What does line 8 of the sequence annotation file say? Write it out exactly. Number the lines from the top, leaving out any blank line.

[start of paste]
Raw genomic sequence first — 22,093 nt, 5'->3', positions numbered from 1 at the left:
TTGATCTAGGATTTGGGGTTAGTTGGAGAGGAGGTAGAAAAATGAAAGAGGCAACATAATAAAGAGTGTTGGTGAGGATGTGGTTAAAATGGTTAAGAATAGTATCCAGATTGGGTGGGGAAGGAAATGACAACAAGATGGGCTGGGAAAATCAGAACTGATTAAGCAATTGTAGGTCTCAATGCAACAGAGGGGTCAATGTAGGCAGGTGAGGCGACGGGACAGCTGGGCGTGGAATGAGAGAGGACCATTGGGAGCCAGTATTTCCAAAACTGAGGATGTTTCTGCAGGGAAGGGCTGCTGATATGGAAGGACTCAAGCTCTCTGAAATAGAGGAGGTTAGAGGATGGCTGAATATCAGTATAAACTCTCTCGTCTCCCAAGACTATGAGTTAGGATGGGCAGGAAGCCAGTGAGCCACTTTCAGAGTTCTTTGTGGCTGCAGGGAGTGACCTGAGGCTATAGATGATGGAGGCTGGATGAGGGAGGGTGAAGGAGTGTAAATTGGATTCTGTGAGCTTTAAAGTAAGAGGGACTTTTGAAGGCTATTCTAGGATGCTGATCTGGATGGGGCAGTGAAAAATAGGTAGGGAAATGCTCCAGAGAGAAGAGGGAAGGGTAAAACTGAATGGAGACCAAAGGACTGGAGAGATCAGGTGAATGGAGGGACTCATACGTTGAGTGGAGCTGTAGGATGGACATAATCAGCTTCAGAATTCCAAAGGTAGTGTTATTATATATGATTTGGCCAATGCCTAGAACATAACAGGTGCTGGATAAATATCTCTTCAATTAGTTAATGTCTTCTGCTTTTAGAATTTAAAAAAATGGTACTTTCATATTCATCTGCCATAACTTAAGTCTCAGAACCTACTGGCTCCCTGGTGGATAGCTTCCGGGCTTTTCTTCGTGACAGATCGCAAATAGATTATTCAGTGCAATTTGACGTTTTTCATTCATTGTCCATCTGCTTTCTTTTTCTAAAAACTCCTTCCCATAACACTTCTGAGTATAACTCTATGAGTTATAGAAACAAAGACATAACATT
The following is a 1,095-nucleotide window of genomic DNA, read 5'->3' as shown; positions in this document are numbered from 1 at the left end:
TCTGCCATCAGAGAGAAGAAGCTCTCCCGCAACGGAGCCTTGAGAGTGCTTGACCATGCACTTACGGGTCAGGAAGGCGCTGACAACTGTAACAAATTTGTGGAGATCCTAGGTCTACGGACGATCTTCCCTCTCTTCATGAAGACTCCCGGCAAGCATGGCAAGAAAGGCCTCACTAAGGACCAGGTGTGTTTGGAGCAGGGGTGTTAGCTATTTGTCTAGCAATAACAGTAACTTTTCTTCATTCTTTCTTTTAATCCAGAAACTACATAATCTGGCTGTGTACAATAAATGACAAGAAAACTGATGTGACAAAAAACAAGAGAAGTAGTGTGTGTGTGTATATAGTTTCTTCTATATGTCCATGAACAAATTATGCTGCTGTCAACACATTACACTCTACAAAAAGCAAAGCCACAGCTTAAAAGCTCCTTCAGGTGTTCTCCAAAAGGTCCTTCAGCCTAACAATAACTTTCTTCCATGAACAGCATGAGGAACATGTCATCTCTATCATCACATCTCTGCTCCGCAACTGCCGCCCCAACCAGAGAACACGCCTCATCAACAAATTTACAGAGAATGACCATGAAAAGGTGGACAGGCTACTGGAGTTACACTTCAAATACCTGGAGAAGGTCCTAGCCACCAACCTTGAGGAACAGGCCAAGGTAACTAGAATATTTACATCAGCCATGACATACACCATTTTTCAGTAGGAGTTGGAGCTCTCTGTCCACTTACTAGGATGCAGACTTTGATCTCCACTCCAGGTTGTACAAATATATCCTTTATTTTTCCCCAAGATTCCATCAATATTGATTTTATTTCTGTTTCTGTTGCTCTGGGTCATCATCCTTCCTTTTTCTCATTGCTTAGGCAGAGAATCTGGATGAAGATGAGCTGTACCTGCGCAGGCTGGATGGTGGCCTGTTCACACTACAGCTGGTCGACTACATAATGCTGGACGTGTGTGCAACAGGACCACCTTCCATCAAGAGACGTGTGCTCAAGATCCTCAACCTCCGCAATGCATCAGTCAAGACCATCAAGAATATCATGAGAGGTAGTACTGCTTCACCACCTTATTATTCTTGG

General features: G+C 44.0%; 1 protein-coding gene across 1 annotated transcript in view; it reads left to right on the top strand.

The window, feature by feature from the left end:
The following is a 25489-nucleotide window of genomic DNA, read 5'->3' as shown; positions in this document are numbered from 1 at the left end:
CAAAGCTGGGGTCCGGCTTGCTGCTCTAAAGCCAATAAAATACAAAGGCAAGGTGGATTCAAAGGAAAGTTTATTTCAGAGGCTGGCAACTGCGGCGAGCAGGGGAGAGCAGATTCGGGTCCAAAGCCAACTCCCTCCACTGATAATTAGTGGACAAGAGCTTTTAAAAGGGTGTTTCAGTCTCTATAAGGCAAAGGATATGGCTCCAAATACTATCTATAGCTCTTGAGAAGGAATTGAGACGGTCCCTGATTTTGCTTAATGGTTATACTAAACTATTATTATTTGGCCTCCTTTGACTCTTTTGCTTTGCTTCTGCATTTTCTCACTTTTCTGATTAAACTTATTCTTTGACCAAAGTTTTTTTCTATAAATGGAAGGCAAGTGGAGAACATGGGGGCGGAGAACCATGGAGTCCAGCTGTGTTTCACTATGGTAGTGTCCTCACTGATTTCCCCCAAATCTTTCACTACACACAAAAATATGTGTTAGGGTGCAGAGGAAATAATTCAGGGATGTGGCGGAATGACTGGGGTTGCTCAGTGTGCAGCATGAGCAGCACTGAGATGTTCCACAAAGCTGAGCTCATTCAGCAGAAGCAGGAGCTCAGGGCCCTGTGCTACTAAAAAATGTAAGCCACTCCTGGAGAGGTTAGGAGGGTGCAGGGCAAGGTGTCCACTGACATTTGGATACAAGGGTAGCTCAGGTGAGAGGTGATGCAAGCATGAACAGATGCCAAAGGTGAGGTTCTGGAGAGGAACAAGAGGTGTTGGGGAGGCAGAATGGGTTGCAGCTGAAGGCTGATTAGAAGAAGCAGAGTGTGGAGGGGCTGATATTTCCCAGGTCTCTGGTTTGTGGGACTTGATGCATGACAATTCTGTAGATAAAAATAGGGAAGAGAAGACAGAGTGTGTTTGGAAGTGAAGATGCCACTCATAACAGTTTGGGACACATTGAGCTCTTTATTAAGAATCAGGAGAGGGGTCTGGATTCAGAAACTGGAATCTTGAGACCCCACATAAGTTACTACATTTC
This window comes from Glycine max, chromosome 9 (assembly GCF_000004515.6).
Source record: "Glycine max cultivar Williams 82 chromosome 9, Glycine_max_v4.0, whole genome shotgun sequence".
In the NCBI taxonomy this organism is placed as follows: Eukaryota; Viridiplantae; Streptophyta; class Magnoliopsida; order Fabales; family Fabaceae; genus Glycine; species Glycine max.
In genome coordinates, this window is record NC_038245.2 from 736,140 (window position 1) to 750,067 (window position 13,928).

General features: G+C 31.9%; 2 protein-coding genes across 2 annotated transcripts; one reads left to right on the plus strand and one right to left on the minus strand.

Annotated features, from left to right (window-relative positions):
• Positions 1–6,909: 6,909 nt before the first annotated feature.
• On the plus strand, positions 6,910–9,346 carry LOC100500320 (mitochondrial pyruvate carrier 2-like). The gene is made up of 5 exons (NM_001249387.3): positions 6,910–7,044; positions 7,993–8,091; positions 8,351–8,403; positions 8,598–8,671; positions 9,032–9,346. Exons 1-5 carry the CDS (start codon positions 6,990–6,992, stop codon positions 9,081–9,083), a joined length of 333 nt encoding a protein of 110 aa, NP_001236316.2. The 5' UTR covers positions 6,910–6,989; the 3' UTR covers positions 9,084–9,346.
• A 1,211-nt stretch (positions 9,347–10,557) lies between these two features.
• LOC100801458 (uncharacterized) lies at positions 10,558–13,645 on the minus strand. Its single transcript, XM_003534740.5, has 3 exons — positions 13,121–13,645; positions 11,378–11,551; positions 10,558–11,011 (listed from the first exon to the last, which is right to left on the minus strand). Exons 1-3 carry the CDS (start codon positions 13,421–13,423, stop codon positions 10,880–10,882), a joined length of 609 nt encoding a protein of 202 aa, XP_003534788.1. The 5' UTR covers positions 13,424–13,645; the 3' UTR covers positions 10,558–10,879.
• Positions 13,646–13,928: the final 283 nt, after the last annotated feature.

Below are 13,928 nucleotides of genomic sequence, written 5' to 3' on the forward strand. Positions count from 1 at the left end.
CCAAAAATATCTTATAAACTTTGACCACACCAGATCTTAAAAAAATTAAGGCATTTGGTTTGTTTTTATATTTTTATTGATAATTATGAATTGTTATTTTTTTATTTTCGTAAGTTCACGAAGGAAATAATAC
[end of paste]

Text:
CAAAGCTGGGGTCCGGCTTGCTGCTCTAAAGCCAATAAAATACAAAGGCAAGGTGGATTCAAAGGAAAGTTTATTTCAGAGGCTGGCAACTGCGGCGAGCAGGGGAGAGCAGATTCGGGTCCAAAGCCAACTCCCTCCACTGATAATTAGTGGACAAGAGCTTTTAAAAGGGTGTTTCAGTCTCTATAAGGCAAAGGATATGGCTCCAAATACTATCTATAGCTCTTGAGAAGGAATTGAGACGGTCCCTGATTTTGCTTAATGGTTATACTAAACTATTATTATTTGGCCTCCTTTGACTCTTTTGCTTTGCTTCTGCATTTTCTCACTTTTCTGATTAAACTTATTCTTTGACCAAAGTTTTTTTCTATAAATGGAAGGCAAGTGGAGAACATGGGGGCGGAGAACCATGGAGTCCAGCTGTGTTTCACTATGGTAGTGTCCTCACTGATTTCCCCCAAATCTTTCACTACACACAAAAATATGTGTTAGGGTGCAGAGGAAATAATTCAGGGATGTGGCGGAATGACTGGGGTTGCTCAGTGTGCAGCATGAGCAGCACTGAGATGTTCCACAAAGCTGAGCTCATTCAGCAGAAGCAGGAGCTCAGGGCCCTGTGCTACTAAAAAATGTAAGCCACTCCTGGAGAGGTTAGGAGGGTGCAGGGCAAGGTGTCCACTGACATTTGGATACAAGGGTAGCTCAGGTGAGAGGTGATGCAAGCATGAACAGATGCCAAAGGTGAGGTTCTGGAGAGGAACAAGAGGTGTTGGGGAGGCAGAATGGGTTGCAGCTGAAGGCTGATTAGAAGAAGCAGAGTGTGGAGGGGCTGATATTTCCCAGGTCTCTGGTTTGTGGGACTTGATGCATGACAATTCTGTAGATAAAAATAGGGAAGAGAAGACAGAGTGTGTTTGGAAGTGAAGATGCCACTCATAACAGTTTGGGACACATTGAGCTCTTTATTAAGAATCAGGAGAGGGGTCTGGATTCAGAAACTGGAATCTTGAGACCCCACATAAGTTACTACATTTC